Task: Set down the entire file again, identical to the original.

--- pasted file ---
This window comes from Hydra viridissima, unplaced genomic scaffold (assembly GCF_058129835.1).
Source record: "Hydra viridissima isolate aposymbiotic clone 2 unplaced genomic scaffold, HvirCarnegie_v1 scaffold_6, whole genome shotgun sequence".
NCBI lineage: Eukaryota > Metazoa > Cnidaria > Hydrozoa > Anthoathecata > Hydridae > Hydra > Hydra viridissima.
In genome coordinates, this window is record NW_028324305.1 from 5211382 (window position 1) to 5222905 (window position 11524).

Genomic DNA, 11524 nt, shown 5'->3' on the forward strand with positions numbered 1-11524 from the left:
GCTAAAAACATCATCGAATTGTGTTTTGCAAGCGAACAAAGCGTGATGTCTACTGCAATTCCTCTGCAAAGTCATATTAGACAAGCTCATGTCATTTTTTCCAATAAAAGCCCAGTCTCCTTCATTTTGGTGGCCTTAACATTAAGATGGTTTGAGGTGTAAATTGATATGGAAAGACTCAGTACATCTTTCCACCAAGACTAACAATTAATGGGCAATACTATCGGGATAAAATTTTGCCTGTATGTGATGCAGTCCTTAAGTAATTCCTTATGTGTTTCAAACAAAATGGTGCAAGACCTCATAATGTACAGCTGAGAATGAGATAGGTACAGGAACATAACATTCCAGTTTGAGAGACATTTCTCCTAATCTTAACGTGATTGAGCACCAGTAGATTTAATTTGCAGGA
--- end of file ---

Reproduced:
This window comes from Hydra viridissima, unplaced genomic scaffold (assembly GCF_058129835.1).
Source record: "Hydra viridissima isolate aposymbiotic clone 2 unplaced genomic scaffold, HvirCarnegie_v1 scaffold_6, whole genome shotgun sequence".
NCBI lineage: Eukaryota > Metazoa > Cnidaria > Hydrozoa > Anthoathecata > Hydridae > Hydra > Hydra viridissima.
In genome coordinates, this window is record NW_028324305.1 from 5211382 (window position 1) to 5222905 (window position 11524).

Genomic DNA, 11524 nt, shown 5'->3' on the forward strand with positions numbered 1-11524 from the left:
GCTAAAAACATCATCGAATTGTGTTTTGCAAGCGAACAAAGCGTGATGTCTACTGCAATTCCTCTGCAAAGTCATATTAGACAAGCTCATGTCATTTTTTCCAATAAAAGCCCAGTCTCCTTCATTTTGGTGGCCTTAACATTAAGATGGTTTGAGGTGTAAATTGATATGGAAAGACTCAGTACATCTTTCCACCAAGACTAACAATTAATGGGCAATACTATCGGGATAAAATTTTGCCTGTATGTGATGCAGTCCTTAAGTAATTCCTTATGTGTTTCAAACAAAATGGTGCAAGACCTCATAATGTACAGCTGAGAATGAGATAGGTACAGGAACATAACATTCCAGTTTGAGAGACATTTCTCCTAATCTTAACGTGATTGAGCACCAGTAGATTTAATTTGCAGGA